Tteokbokki is Korea’s most loved snack food. Literally translating to “stir-fried (bokki) rice cakes (tteok),” this satisfying combination of soft, chewy rice cakes in a thick, spicy-sweet sauce is one of the best bites in the country’s dynamic street food scene.
Along the streets, you’ll find many carts and makeshift restaurant tents, called pojangmacha, selling their own versions of the dish.
“No one can deny that the ultimate, most comforting and staple food for Koreans has to be tteokbokki,” said Hanhee Lee, a chef at Sketch restaurant in London, reminiscing about the offerings at his local street market in Seoul.
I, too, have so many fond memories of snacking on tteokbokki—often late at night on the sidewalks of Seoul. Dense and unctuous, the rice cakes help sober you up, and vendors do a roaring trade catering to late night revelers. It’s an inexpensive dish, too, usually going for just a few dollars a plate.
Off of the streets, it’s also a go-to in a home cook’s arsenal of quick, easy, and comforting snacks.
“I grew up eating tteokbokki,” Lee continued. “My mom fed it to me since I was born—and now, I’m six feet tall!”
The Perfect Bite
In its most basic form, tteokbokki consists of rice cakes swimming solo in a glistening, fiery red sauce made of mainly gochujang (Korean chile paste), anchovy stock, and sugar or rice syrup. The sauce is key: it has to hit the right balance of sweetness and spice, combined with the umami flavor of the anchovy stock.
The texture of the rice cakes, or tteok, is important, too—if unusual at first bite, to the uninitiated. When I introduced a South African chef friend to tteok for the first time, she could only describe the toothsome morsels (after much chewing and chewing and pondering) as a denser, chewier version of gnocchi. When making the tteok, nailing the right texture, a balance between yielding softness and bouncy chew, takes time and care.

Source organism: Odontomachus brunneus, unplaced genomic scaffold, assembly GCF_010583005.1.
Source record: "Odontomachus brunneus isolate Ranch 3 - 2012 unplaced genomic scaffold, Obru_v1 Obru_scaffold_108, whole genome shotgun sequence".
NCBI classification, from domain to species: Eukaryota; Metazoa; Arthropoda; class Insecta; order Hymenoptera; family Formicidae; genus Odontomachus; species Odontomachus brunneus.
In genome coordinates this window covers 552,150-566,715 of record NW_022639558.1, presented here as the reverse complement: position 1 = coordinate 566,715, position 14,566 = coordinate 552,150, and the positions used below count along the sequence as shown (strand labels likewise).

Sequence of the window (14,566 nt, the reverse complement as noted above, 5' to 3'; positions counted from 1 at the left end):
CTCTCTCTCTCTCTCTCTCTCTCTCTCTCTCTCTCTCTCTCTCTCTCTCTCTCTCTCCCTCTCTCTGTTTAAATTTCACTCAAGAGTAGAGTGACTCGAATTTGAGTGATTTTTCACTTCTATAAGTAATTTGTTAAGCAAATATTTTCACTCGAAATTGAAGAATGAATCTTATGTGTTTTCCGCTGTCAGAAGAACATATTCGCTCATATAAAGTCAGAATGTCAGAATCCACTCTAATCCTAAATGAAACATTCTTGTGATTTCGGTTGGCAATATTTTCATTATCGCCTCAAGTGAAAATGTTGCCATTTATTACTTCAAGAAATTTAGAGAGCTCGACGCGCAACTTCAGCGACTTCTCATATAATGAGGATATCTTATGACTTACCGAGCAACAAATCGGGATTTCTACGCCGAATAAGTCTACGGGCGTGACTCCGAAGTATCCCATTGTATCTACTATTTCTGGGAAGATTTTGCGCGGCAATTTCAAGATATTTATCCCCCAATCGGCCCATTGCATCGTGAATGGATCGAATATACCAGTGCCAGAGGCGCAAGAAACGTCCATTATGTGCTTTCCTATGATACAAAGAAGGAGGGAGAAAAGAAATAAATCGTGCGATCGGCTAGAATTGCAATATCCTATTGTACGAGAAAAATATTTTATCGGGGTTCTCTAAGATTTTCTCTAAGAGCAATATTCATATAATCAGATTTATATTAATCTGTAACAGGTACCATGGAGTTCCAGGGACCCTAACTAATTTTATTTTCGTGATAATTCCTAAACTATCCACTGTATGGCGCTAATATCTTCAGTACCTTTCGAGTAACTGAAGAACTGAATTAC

Tteok come in many varieties, with different preparations and uses, both savory and sweet. The ones used in tteokbokki are called garaetteok, and are made from regular non-glutinous rice flour. While sweet glutinous rice can be directly steamed and pounded into a sticky dough (such as to make injeolmi, another type of tteok that is softer in texture and served coated with various types of bean powder), non-glutinous rice is not sticky, and therefore must first be ground into flour.
To make garaetteok, short-grain rice kernels are soaked overnight, drained, and finely ground into a moist powder. The powder must be shaken through a fine sieve, and the coarser particles repeatedly ground and sieved, over and over, until you have a very fine wet rice flour. This wet flour is then mixed with salt, steamed, and pounded vigorously, traditionally in a mortar and pestle, until it forms a smooth and elastic dough.
The dough is stretched and rolled into long cords of varying thickness and length, depending on use. It is thought that this tteok was named “garae,” meaning “divided” (from the verb “gaeuda”), as these long rolls are always cut into smaller pieces. Another theory is that it was because they resembled the ropes used to pull a type of spade called a garae.